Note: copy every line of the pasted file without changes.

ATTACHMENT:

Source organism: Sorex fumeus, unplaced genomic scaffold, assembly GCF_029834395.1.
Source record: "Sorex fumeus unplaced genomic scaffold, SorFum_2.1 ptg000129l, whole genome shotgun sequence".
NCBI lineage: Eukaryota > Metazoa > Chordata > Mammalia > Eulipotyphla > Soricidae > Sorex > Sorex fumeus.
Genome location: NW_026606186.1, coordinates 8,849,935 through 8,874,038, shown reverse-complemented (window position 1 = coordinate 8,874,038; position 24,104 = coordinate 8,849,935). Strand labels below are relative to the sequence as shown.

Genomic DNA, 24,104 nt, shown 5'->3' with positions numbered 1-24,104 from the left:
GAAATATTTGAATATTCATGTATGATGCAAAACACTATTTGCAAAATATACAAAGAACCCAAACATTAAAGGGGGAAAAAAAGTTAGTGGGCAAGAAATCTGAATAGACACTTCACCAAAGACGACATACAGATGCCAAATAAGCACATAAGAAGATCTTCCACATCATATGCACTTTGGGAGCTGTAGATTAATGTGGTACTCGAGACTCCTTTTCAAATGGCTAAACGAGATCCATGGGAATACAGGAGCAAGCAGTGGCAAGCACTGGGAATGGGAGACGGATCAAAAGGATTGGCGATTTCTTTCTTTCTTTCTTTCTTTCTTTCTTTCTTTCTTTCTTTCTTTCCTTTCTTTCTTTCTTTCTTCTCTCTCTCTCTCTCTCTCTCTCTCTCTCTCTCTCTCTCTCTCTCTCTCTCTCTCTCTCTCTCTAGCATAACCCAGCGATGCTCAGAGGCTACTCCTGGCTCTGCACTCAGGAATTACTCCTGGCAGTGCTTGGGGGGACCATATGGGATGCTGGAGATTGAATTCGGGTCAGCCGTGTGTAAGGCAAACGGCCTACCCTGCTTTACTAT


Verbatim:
Source organism: Sorex fumeus, unplaced genomic scaffold, assembly GCF_029834395.1.
Source record: "Sorex fumeus unplaced genomic scaffold, SorFum_2.1 ptg000129l, whole genome shotgun sequence".
NCBI lineage: Eukaryota > Metazoa > Chordata > Mammalia > Eulipotyphla > Soricidae > Sorex > Sorex fumeus.
Genome location: NW_026606186.1, coordinates 8,849,935 through 8,874,038, shown reverse-complemented (window position 1 = coordinate 8,874,038; position 24,104 = coordinate 8,849,935). Strand labels below are relative to the sequence as shown.

Genomic DNA, 24,104 nt, shown 5'->3' with positions numbered 1-24,104 from the left:
GAAATATTTGAATATTCATGTATGATGCAAAACACTATTTGCAAAATATACAAAGAACCCAAACATTAAAGGGGGAAAAAAAGTTAGTGGGCAAGAAATCTGAATAGACACTTCACCAAAGACGACATACAGATGCCAAATAAGCACATAAGAAGATCTTCCACATCATATGCACTTTGGGAGCTGTAGATTAATGTGGTACTCGAGACTCCTTTTCAAATGGCTAAACGAGATCCATGGGAATACAGGAGCAAGCAGTGGCAAGCACTGGGAATGGGAGACGGATCAAAAGGATTGGCGATTTCTTTCTTTCTTTCTTTCTTTCTTTCTTTCTTTCTTTCTTTCTTTCCTTTCTTTCTTTCTTTCTTCTCTCTCTCTCTCTCTCTCTCTCTCTCTCTCTCTCTCTCTCTCTCTCTCTCTCTCTCTCTCTCTAGCATAACCCAGCGATGCTCAGAGGCTACTCCTGGCTCTGCACTCAGGAATTACTCCTGGCAGTGCTTGGGGGGACCATATGGGATGCTGGAGATTGAATTCGGGTCAGCCGTGTGTAAGGCAAACGGCCTACCCTGCTTTACTAT